top 10 wild bird food

Cover Photo: Baltimore Orioles love oranges! Ohio, Magee Marsh May 2010 from the Surfbirds galleries � Glyn Sellors

Most of us start watching birds close to home, at a window or in our backyard. One more way to see more birds is to make your home and backyard more attractive to them. The key is to provide the basic necessities for birds: food, water, and shelter.

It is easy to be overwhelmed by the array of foods available to feed winter birds. Here are our Top 10 winter bird foods.

1. Sunflower Seeds

Black-oil seeds rank as the single best wild bird food. These small. thin-shelled seeds are easy to open and are rich in fat and protein. Virtually every bird that visits backyard bird feeders eats black-oil seeds. They work well by themselves or as the primary ingredient in quality mixes.

Striped sunflower seeds are larger and thicker shelled than black-oil seeds. Consequently, only birds physically able to crack open these seeds can eat them. Grosbeaks, Finches, Jays, Nuthatches and Woodpeckers can handle them. Hulled sunflower seeds - kernels mechanically stripped of their shells are ideal for most birds because they are pure food. Birds need not spend any time or energy cracking the seeds to remove the meat. In fact, sunflower kernels are the best of the best. If we offered only one food in our backyard, it would be hulled sun-flower seeds.

2. Nuts

Peanuts, walnuts, pecans, almonds and other nuts are natural, nutritious, energy foods for many birds, especially woodpeckers, jays, chickadees, and nuthatches. Nuts are more expensive than sunflower seeds. But after you discover how much birds love nuts, there's no turning back! But squirrels and chipmunks love nuts, too, so nut feeders must be as squirrel-resistant as possible. Peanut hearts the embryos removed during the manufacture of peanut butter -are overrated as bird food and often attract starlings.

3. Nyjer (thistle)

Nyjer is a high-calorie finch magnet. Imported from Africa and Asia, again it can be pricey. Doves and many native sparrows clean up the spillage from the tiny seed ports of finch feeders, which are designed to exclude larger birds. Contrary to its popular nickname, nyjer is not a thistle, It will not germinate and invade backyards and gardens. Nyjer is sterilized before it enters the USA.

4. Live Food

Live food is a real treat to most birds during winter. Woodpeckers, chickadees, titmice and nuthatches ignore nuts and sunflower seeds when live food is available. Even birds such as bluebirds and robins, which rarely visit feeders, enjoy live food. Mealworms (beetle larva) and wax worms (bee moth larva) are available from several suppliers.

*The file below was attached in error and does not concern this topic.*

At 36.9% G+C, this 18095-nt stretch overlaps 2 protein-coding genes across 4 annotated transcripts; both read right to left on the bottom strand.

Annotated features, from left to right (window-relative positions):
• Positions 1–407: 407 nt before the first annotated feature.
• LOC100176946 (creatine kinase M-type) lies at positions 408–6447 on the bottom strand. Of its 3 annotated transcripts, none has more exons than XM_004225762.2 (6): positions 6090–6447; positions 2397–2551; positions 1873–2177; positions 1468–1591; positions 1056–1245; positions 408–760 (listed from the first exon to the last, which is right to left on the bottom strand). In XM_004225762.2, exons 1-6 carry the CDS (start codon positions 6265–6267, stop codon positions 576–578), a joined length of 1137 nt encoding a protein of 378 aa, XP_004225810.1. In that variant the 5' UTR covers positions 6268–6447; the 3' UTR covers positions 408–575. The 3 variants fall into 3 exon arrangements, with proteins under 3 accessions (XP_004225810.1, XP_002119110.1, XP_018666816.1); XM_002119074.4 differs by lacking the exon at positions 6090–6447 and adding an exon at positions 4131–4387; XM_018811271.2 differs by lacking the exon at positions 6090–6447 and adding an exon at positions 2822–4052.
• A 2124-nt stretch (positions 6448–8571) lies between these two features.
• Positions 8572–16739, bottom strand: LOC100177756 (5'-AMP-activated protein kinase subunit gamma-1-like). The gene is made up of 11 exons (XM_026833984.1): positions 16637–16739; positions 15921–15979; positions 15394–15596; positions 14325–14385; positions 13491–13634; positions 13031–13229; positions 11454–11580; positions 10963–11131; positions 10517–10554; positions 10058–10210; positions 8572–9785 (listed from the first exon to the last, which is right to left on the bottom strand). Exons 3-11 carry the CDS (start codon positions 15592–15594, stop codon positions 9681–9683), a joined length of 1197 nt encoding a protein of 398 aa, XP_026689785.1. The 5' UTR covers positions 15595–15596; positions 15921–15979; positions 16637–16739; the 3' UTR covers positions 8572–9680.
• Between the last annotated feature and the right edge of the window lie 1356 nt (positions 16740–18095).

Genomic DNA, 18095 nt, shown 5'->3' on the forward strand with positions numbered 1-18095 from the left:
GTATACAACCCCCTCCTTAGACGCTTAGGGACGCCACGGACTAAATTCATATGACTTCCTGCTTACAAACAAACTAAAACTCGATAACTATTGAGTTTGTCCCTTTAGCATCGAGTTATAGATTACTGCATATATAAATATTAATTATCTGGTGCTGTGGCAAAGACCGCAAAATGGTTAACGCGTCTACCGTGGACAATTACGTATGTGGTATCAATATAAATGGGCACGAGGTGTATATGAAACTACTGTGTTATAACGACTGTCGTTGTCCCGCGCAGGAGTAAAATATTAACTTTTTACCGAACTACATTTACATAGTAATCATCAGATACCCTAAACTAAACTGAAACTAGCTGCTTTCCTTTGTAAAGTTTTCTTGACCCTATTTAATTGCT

5. Suet

In the wild, high energy animal fat or suet from carcasses sustains many wild birds. Fortunately commercially packaged suet cakes serve the same purpose. Suet cakes come in many pure suet, suet-peanut butter blends and suet mixed with a variety of seeds and nuts. Birds love them all. No winter feeding station is complete without a suet feeder. Suet lovers include woodpeckers, chickadees, titmice, nuthatches, jays, wrens and some

6. Millet

Several varieties of millet, including white, red, golden and Japanese are eaten by a variety of ground-feeding sparrows and waterfowl. When given a choice, these species usually prefer white millet, so it's a major ingredient in many seed mixes.

One of millet's best qualities is that its seed coat is hard enough to resisting, but not too hard for birds to crack. It is best offered on the ground or on low platform feeders. Among the more exciting birds that eat millet are Painted Buntings in the southeast and Harris' Sparrows on the Great Plains.

7. Corn

Birds such as doves, quail, turkeys and ducks love corn. At back-yard feeders whole corn kernels attract Red-bellied Woodpeckers, crows and squirrels. Unfortunately, it also attracts and grackles. Nutritionally, corn is high carbohydrate and fat, but low in protein. In urban settings where pigeons are a problem, whole corn is best avoided. Cracked corn, and especially finely cracked corn (also called chick chops or chick corn), appeals to many backyard birds but it does have some serious disadvantages. Cracked corn is dusty, spoils quickly when wet and attracts many undesirable birds. Pigeons, starlings, House cowbirds and grackles quickly find feeders filled with cracked corn, so use it sparingly where these birds are a problem.

8. Safflower

Safflower is often advertised as a magnet, but many birds don't prefer it to sunflower seeds. Safflower is an oil seed and makes a fine minor ingredient in a quality seed. Doves, titmice and house finches safflower seed. It is also touted as being distasteful to squirrels. We have no experience to back that up.

9. Fruits

Fruits may seem like a summer food but across the sunbelt and on warm winter days in the north, woopdpeckers, jays, robins, bluebirds, catbirds and mockingbirds can be coaxed to a feeding tray with fruit. Raisins, craisins, sliced apples and oranges and bananas all work well. Scatter on an open tray or impale on small brances or nails.

10. Nectar

Birders across the southern states can feed hummingbirds all year but over the past decade Rufous Hummingbirds have been appearing in winter throughout the east. Nectar provides the calories that hummingbirds need.See the Surfbirds Hummingbird Nectar Recipe. Also read our article about winter hummingbirds and try to identify your winter hummingbird.

Other colorful birds to look out for

Black-headed Grosbeak

male Baltimore Oriole

Indigo Bunting

Female Rose-breasted Grosbeak

Female Baltimore Oriole

Bullock's Oriole